Add to this the fact that I am 41 years old. Most of the teething rings out there are designed for someone much younger. So how to find an age appropriate teether? They are out there, they are just hard to find. Maybe one reason I had problems finding what would work for me was because I limited my search to things that looked a bit less juvenile. The chewing, the biting, and the teething are all typical sensory processing anomolies in autism. But I don't think that's what is going on in the quote above. It is hard to say exactly what is happening.
I have seen this in my travels many times and yes it is as heartbreaking as he claims. You want to stop it, you want to stop the pain, but you can't because you don't know where the pain is and you don't know where to look. (I know that my own biting is coming from a sensory processing disorder. And I also know that I am currently and involuntarily biting my friends and other people and objects because the recent changes in weather have brought my fibro out of remission and the pain and the multiple seizures from the autism (brought on by the fibro) are hurting me deeply. And I am hopeful that once the weather decides what it wants to do (instead of bouncing around like it has been) that things will again be as they were before the autumn came. The need is primitive and instinctive and right now it is stronger than I am. I will rejoice the day that changes back again. I won't deny that I love the teething. It is a very good feeling. Sometimes it is even better than a good feeling. But I do not like biting my friends! I want my control back!)
The difference between myself and the child above is that I am not biting my own self. To my knowledge I have never done this. (I hear my mother in Columbus has been reading this blog, she can leave a comment if this is not true. Then again, do I really want to know?) What is happening with the child above goes way beyond just sensory processing. This is more of a self injurious behavior. There are a few different causes and theories about this. One theory is similar to my own biting problems in that the self injury is a release of endorphins, creating a pleasurable feeling. I don't really buy into this theory because certainly the child must realize (at some point, maybe not right away) that biting yourself is not necessary for the endorphin release. You can bite other, far less painful things and get the same, if not a better effect. There is a theory that the biting can be caused by seizure activity. For this to be the case, though, the child must usually be in puberty. (That's where seizures start in autism, and where they started for me.) My understanding is this particular child has not reached puberty.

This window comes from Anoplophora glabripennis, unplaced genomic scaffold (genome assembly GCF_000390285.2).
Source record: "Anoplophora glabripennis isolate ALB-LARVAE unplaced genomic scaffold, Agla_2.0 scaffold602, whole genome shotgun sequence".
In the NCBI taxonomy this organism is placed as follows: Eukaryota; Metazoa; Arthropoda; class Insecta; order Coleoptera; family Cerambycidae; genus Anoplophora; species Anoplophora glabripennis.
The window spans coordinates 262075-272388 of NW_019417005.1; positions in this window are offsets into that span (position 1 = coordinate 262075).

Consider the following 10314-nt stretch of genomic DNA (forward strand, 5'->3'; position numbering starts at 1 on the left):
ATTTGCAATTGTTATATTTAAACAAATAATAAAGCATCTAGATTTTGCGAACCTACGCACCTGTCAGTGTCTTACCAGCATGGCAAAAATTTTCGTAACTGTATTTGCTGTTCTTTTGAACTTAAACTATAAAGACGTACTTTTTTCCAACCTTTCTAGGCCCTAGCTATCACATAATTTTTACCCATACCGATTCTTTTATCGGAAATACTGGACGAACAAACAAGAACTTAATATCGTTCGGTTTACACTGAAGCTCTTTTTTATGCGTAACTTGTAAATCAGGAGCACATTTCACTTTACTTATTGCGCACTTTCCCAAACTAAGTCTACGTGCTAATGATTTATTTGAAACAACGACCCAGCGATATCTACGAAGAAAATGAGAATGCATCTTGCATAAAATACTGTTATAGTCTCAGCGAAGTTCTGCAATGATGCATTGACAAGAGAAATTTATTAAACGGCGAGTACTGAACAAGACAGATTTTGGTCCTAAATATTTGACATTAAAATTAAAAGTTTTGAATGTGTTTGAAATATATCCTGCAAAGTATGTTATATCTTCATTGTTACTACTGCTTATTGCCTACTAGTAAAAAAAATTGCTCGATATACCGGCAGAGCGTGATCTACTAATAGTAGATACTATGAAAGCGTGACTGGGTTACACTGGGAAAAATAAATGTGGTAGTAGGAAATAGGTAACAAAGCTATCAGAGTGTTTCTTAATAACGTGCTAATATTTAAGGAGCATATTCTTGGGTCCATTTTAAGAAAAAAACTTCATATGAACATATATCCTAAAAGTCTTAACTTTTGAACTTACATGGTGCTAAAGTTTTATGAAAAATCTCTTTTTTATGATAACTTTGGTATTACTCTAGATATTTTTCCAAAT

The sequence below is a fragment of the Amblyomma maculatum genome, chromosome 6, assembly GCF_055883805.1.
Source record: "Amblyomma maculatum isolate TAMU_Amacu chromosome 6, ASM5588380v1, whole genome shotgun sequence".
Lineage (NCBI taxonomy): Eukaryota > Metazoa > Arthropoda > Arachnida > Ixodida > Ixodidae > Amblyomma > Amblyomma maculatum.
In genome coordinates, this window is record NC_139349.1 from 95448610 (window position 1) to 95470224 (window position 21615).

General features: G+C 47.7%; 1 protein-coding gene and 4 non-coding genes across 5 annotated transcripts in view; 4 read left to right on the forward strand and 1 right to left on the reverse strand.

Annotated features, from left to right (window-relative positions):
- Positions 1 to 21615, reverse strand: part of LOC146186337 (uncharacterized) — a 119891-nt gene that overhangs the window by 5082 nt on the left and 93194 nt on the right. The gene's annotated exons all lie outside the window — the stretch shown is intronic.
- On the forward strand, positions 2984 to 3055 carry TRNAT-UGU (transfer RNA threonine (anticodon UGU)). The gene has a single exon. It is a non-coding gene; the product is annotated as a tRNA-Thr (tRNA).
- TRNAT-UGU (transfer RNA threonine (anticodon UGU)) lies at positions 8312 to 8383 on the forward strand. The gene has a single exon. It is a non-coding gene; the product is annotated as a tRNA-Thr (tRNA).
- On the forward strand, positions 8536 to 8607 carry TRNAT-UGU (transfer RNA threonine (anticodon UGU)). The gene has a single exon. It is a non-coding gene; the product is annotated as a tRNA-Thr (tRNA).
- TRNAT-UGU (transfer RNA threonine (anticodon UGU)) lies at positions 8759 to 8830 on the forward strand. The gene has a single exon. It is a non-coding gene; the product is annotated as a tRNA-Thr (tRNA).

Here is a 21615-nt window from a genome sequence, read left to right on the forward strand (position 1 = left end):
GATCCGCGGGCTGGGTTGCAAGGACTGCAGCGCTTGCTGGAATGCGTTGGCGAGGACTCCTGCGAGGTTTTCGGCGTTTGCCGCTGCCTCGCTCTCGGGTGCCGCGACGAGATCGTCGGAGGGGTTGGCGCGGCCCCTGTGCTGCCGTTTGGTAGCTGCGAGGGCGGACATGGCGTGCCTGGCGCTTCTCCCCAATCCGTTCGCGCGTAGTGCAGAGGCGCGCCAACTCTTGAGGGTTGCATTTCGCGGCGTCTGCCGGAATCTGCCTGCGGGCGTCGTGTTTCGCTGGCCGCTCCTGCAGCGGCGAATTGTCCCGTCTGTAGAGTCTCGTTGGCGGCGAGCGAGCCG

Still, you can't rule out the seizures altogether. Another typical reason for self injurious behavior is pain. Usually from an inner ear infection or a migraine headache. But this kind of behavior usually involves head banging. However, gastrointestinal problems could lead to a biting behavior. The biting would release beta-endorphins which would block the gastrointentinal pain. Or the child could be gating the pain in another area of his body. By creating pain in one area of the body, you can reduce the pain in another area. (True enough, though I don't recommend you try this at home.) Or, of course, it could simply be the result of frustration from an inability to communicate, since we know the child is non verbal. The list goes on and on. I do kind of wish the original poster had more information in his blog. What, exactly, is the child biting? When does it seem to happen the most? Does it begin gradually and get worse as he goes on, or is it just a sudden out of the blue attack at random times? Has this problem gotten worse as the weather changed (as it has with me) or is it constant through the year? In the past, I have been fortunate to figure out what is going on. Granted, it is rare that I can, and I usually have to be there to witness it personally, but sometimes I do get it right. I do have some advice for him, though I am hesitant to give it to him because, if you check his comments, you will see he has been overloaded with advice already. Mine is different from theirs, but with something like this, who knows which of us is right? He will read this, and if he wants my advice he can comment me and I will give it to him. Elsewise I don't want to add to his advice overload. Meanwhile all I can do is say my thoughts and prayers are with him. Despite the current problems between the biomedical and anti-cure factions of autism, no one on either side wants to see this kind of thing happen. If he ever finds the cause, I would be most interested in hearing what it is. It may help me (and others) in future advocacy. If any of you have any ideas what may be causing this child to bite and to scream, please leave a comment and let me know. Now, if you'll excuse me, I also have my own biting problems to work on...
As many of you reading this know, I have of late been very concerned regarding the direction autism advocacy is going. I have problems with the concept of the neurodiversity movement that seems to be gaining momentum these days.
I do agree with some of what they are saying and what they are trying to accomplish. What I disagree with is the way they are going about doing this.